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PostPosted: Mon Mar 28, 2005 9:15 am 
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Joined: Mon Dec 20, 2004 1:47 pm
Posts: 17
Location: Southern Colorado USA
Hey Matt?

I got tired of reaching up and clawing the jib battons back and forth accross the mast every time we came about so I ordered the hinge kit.

Question is, the instructions say nothing about placement depth or method of attachement. I assume I should simply epoxy on but how far in from the tie off tip??? Won't placement effect ability of wind on sail to reestablish "home" position??

Thanks,

Mitch


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PostPosted: Tue Mar 29, 2005 9:04 pm 
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Joined: Mon Oct 11, 2004 12:24 am
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Location: Edmond Oklahoma
Mitch, I bought a used set of Jib battens with them already installed. They look like they around 12-16 inches from the batten pockets. I still get hung up not as much Hope this helps

Todd


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PostPosted: Wed Mar 30, 2005 9:00 am 
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Joined: Wed Jun 30, 2004 6:39 am
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Location: Finger Lakes, NY
Here are a couple ideas that can be used together or separately that have proved useful.

1) There are small open-faced delrin clips that can be screwed onto the mast a few inches back from the front of the mast to "tuck" your halyards behind. I am not sure where I got them from. Sorry :roll: Anyway they are "U" shaped and you mount them on the mast about 2" back from the leading edge with the open part of the U facing aft. They keep the halyards alongside the mast rather than right in the front where they get hung up.

2) Put the jib battens in place just tight enough to get some airfoil to the jib then put an aluminum rivet completely through both batten pocket grommets and the batten. Cut the batten off completely flush with the leech. File the rivet as needed to make it as smooth as possible. File the cut edge of the batten to round it off. Finish off with sail-tape over the "assembly" to assist in smooth transitions across the mast and keep the rivets from scratching the mast. This works REALLY well by the way.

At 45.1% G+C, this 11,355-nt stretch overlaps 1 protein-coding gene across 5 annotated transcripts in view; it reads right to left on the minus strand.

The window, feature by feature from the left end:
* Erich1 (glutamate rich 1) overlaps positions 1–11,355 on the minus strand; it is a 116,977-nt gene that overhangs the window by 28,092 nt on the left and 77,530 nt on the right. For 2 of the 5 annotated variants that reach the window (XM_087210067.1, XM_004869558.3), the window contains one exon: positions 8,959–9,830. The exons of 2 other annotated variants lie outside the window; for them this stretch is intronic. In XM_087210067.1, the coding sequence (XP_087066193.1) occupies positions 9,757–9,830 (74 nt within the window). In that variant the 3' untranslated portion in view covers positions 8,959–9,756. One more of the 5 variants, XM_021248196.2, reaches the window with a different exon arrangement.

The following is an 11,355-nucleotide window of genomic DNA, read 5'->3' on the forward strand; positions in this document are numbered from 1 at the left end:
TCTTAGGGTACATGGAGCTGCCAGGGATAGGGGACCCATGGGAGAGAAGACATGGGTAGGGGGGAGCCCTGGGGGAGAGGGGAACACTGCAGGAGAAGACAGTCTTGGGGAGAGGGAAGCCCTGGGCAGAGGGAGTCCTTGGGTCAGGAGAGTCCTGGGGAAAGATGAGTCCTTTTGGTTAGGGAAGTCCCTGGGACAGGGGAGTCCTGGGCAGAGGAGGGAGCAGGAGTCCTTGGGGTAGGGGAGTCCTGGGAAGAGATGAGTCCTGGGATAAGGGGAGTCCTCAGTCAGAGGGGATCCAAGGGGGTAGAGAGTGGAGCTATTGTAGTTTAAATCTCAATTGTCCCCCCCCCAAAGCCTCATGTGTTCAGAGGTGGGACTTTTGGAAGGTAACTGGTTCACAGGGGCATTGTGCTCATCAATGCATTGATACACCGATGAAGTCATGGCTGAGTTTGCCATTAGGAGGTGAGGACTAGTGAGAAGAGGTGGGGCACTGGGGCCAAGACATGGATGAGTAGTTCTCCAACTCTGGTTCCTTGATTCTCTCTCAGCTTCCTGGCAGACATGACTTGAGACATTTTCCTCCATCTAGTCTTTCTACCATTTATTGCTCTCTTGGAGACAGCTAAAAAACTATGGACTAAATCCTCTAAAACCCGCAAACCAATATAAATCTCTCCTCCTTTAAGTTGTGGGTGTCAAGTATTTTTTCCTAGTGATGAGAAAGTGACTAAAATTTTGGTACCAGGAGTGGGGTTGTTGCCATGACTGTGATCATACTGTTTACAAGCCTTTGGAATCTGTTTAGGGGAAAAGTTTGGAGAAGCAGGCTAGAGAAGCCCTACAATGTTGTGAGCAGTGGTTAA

So, is invention the mother of necessity or is necessity the mother of invention :wink:

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PostPosted: Wed Mar 30, 2005 9:14 am 
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Location: Finger Lakes, NY
I said to cut the batten off flush with the leech. Actually, if you fold the batten pocket back and cut the batten as far inside as possible you really eliminate the hang up

Which brings me to:
3) Again, figure how tight you want the battens and mark them at the leech and mark the point where the grommet is. Remove the batten, cut and file smooth and drill a small hole where you marked the grommet. This hole is just there so you can shove a small screw or nail through to hold the compressed batten in place while you sew the batten pocket shut. Sew the batten pocket shut, remove screw or nail. Finish off with sail-tape as before to help prevent wear.

The hard part is keeping the batten compressed. Remember, patience is a virtue :roll: and you really don't need a lot of compression. You really don't even need battens as evidenced by roller-furling jibs. Jib battens do little to change the shape of the jib in heavy air, but they make the sail shape in light air.

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The fact that this windy world is largely covered in water obviously means that man was meant to sail.


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PostPosted: Wed Mar 30, 2005 3:19 pm 
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Joined: Thu Mar 25, 2004 5:39 pm
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Location: West Texas
Doesn't having the battens permanently compressed make rolling up the jib more difficult? :? How do you deal with that?

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Warm regards,

Jim